Sydenham chorea may occur as a complication of rheumatic fever. Approximately, 25 percent of individuals with rheumatic fever develop Sydenham chorea. The incidence of rheumatic fever in North America declined steadily in the 60s and 70s, although there have been occasional outbreaks in the United States. Rheumatic fever is still common in developing countries. Sydenham chorea is the most common cause of acute chorea during childhood in the United States. Sydenham chorea remains a major public health problem in many developing countries.
Symptoms of the following disorders can be similar to those of Sydenham chorea. Comparisons may be useful for a differential diagnosis.
Many different disorders and conditions can be associated with chorea. Such disorders include hereditary (genetic) disorders such as Huntington's disease, neuroacanthocytosis, ataxia-telangiectasia, Wilson disease and dentatorubral-pallidoluysian atrophy. Chorea can also develop secondary to lupus, antiphospholipid syndrome, viral encephalitis and certain metabolic conditions. Chorea may also be associated with the use of certain drugs including levodopa, anticonvulsants, anticholinergics, birth control pills, and antipsychotics. Chorea is classified as a movement disorder. The symptoms are extremely similar regardless of the cause. (For more information on these disorders, choose the specific disorder name as your search term in the Rare Disease Database, and be aware there is a much longer list of conditions associated with chorea.)
Pediatric Autoimmune Neuropsychiatric Disorders Associated with Streptococcal Infections (PANDAS) is a group of rare autoimmune, neurological disorders that are thought to occur following a Streptococcal infection. Symptoms usually appear rapidly and may include vocal and motor tics and obsessive-compulsive disorder. PANDAS has also been associated with Tourette syndrome and emotional or behavioral problems. Researchers believe that antibodies created against the Streptococcal infection mistakenly attack healthy brain tissue, ultimately causing the characteristic symptoms of PANDAS. PANDAS is a highly controversial topic among experts in the field. Many experts believe most if not all cases of PANDAS are Tourette syndrome.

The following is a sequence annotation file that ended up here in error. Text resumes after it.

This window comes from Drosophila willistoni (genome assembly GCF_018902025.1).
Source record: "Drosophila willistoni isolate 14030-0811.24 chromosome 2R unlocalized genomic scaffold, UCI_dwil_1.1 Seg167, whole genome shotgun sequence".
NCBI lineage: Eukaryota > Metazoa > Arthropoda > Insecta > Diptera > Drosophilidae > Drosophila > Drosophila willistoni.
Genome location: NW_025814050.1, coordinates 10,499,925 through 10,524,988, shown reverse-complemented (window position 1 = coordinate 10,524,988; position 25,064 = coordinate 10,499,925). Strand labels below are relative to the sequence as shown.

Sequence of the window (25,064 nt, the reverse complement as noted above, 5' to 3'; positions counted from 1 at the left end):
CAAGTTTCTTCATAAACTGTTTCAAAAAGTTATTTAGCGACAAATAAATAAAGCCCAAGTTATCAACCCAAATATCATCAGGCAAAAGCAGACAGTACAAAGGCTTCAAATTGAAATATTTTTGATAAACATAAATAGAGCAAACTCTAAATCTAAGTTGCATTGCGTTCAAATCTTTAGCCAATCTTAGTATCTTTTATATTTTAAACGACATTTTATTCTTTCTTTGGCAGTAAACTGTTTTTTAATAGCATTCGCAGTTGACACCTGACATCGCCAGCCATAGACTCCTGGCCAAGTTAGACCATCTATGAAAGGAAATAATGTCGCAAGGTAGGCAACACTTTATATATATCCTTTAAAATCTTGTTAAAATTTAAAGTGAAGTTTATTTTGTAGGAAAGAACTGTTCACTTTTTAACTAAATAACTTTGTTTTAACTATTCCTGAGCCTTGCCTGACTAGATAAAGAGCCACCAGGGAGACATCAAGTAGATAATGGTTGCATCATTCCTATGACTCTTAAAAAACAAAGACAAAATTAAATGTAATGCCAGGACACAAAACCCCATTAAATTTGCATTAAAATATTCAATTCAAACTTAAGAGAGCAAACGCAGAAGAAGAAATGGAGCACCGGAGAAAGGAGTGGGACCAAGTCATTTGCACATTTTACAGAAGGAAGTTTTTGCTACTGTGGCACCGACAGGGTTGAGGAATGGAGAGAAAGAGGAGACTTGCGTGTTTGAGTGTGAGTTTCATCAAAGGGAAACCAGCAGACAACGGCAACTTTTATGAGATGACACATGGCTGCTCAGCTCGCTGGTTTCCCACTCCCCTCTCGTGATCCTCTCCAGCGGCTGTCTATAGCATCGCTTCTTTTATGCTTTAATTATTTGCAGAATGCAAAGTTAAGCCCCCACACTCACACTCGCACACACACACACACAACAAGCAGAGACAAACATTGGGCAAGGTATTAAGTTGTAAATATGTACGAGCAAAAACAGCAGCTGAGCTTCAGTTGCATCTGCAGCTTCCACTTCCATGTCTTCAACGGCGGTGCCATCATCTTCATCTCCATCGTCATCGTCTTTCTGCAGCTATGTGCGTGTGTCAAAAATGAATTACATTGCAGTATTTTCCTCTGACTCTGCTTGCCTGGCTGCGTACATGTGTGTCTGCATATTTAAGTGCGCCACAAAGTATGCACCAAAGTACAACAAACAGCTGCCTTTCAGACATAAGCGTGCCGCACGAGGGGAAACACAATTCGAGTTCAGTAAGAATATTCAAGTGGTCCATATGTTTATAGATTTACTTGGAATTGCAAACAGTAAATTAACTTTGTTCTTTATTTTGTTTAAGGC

A diagnosis of Sydenham chorea is made based upon identification of characteristic symptoms (e.g., choreic movements), a detailed patient history, and a thorough clinical evaluation. In some cases, certain imaging techniques such as magnetic resonance imaging (MRI) may aid in the diagnosis of a particular chorea, but most of the time in Sydenham chorea it will be normal. There is some interest in MR spectroscopy, but it remains investigational. Signs normally associated with rheumatic fever and Streptococcal infection may be useful in diagnosing Sydenham chorea. However, because the onset of Sydenham chorea usually occurs well after the infection, the characteristic signs of rheumatic fever or Streptococcal infection may no longer be present.
Individuals who are diagnosed with Sydenham chorea should receive an evaluation for inflammation of the heart (carditis), which is sometimes associated with rheumatic fever and Sydenham chorea.
There is no known cure for Sydenham chorea. Some mild cases may not require intervention because the disorder is self-limited and usually resolves on its own within three weeks or three months. In some cases, sedatives (e.g., benzodiazepine) have been used to help reduce the intensity of involuntary muscle movements. Additional medications may be used to control abnormal movements in affected individuals including anti-seizure drugs (anticonvulsants) such as valproic acid.